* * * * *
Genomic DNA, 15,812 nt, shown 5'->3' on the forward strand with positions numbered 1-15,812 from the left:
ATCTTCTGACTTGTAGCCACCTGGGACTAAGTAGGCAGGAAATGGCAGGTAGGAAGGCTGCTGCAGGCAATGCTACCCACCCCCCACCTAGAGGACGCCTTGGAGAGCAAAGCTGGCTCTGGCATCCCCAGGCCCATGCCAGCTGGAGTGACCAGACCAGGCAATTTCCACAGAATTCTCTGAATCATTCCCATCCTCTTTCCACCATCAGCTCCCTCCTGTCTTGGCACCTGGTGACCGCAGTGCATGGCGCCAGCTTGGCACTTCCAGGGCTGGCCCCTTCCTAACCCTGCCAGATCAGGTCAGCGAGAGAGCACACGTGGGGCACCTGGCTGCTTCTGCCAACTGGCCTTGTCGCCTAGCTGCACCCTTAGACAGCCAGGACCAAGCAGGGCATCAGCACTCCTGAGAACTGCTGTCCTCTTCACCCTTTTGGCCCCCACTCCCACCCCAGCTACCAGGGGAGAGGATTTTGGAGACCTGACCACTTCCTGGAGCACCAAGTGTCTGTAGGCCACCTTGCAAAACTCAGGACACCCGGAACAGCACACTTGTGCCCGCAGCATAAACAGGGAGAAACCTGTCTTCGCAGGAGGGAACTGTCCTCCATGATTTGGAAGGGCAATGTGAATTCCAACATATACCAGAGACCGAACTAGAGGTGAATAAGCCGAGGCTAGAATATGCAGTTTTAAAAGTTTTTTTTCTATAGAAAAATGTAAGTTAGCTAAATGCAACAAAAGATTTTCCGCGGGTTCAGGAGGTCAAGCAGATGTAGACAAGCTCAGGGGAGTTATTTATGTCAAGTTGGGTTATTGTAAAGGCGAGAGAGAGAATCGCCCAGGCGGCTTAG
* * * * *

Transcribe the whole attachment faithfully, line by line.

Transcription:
Genomic DNA, 15,812 nt, shown 5'->3' on the forward strand with positions numbered 1-15,812 from the left:
ATCTTCTGACTTGTAGCCACCTGGGACTAAGTAGGCAGGAAATGGCAGGTAGGAAGGCTGCTGCAGGCAATGCTACCCACCCCCCACCTAGAGGACGCCTTGGAGAGCAAAGCTGGCTCTGGCATCCCCAGGCCCATGCCAGCTGGAGTGACCAGACCAGGCAATTTCCACAGAATTCTCTGAATCATTCCCATCCTCTTTCCACCATCAGCTCCCTCCTGTCTTGGCACCTGGTGACCGCAGTGCATGGCGCCAGCTTGGCACTTCCAGGGCTGGCCCCTTCCTAACCCTGCCAGATCAGGTCAGCGAGAGAGCACACGTGGGGCACCTGGCTGCTTCTGCCAACTGGCCTTGTCGCCTAGCTGCACCCTTAGACAGCCAGGACCAAGCAGGGCATCAGCACTCCTGAGAACTGCTGTCCTCTTCACCCTTTTGGCCCCCACTCCCACCCCAGCTACCAGGGGAGAGGATTTTGGAGACCTGACCACTTCCTGGAGCACCAAGTGTCTGTAGGCCACCTTGCAAAACTCAGGACACCCGGAACAGCACACTTGTGCCCGCAGCATAAACAGGGAGAAACCTGTCTTCGCAGGAGGGAACTGTCCTCCATGATTTGGAAGGGCAATGTGAATTCCAACATATACCAGAGACCGAACTAGAGGTGAATAAGCCGAGGCTAGAATATGCAGTTTTAAAAGTTTTTTTTCTATAGAAAAATGTAAGTTAGCTAAATGCAACAAAAGATTTTCCGCGGGTTCAGGAGGTCAAGCAGATGTAGACAAGCTCAGGGGAGTTATTTATGTCAAGTTGGGTTATTGTAAAGGCGAGAGAGAGAATCGCCCAGGCGGCTTAG